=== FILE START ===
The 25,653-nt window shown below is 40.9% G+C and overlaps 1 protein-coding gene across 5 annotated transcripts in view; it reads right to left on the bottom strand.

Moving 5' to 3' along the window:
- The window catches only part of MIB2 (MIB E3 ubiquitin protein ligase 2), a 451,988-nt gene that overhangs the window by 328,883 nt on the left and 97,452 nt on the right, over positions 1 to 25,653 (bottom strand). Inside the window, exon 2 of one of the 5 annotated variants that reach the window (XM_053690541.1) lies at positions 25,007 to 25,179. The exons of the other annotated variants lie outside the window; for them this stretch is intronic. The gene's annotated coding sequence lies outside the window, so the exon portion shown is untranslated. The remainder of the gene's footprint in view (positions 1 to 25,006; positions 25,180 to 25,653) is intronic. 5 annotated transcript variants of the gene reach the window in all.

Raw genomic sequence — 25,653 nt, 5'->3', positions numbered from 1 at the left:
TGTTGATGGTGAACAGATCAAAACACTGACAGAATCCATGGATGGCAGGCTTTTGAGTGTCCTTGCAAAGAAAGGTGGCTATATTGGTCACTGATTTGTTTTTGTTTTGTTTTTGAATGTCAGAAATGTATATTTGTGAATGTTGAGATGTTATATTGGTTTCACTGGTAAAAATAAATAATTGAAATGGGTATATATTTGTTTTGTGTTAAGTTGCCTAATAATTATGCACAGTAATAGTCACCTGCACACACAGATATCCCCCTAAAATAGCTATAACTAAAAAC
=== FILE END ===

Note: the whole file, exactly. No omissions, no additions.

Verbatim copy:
The 25,653-nt window shown below is 40.9% G+C and overlaps 1 protein-coding gene across 5 annotated transcripts in view; it reads right to left on the bottom strand.

Moving 5' to 3' along the window:
- The window catches only part of MIB2 (MIB E3 ubiquitin protein ligase 2), a 451,988-nt gene that overhangs the window by 328,883 nt on the left and 97,452 nt on the right, over positions 1 to 25,653 (bottom strand). Inside the window, exon 2 of one of the 5 annotated variants that reach the window (XM_053690541.1) lies at positions 25,007 to 25,179. The exons of the other annotated variants lie outside the window; for them this stretch is intronic. The gene's annotated coding sequence lies outside the window, so the exon portion shown is untranslated. The remainder of the gene's footprint in view (positions 1 to 25,006; positions 25,180 to 25,653) is intronic. 5 annotated transcript variants of the gene reach the window in all.

Raw genomic sequence — 25,653 nt, 5'->3', positions numbered from 1 at the left:
TGTTGATGGTGAACAGATCAAAACACTGACAGAATCCATGGATGGCAGGCTTTTGAGTGTCCTTGCAAAGAAAGGTGGCTATATTGGTCACTGATTTGTTTTTGTTTTGTTTTTGAATGTCAGAAATGTATATTTGTGAATGTTGAGATGTTATATTGGTTTCACTGGTAAAAATAAATAATTGAAATGGGTATATATTTGTTTTGTGTTAAGTTGCCTAATAATTATGCACAGTAATAGTCACCTGCACACACAGATATCCCCCTAAAATAGCTATAACTAAAAAC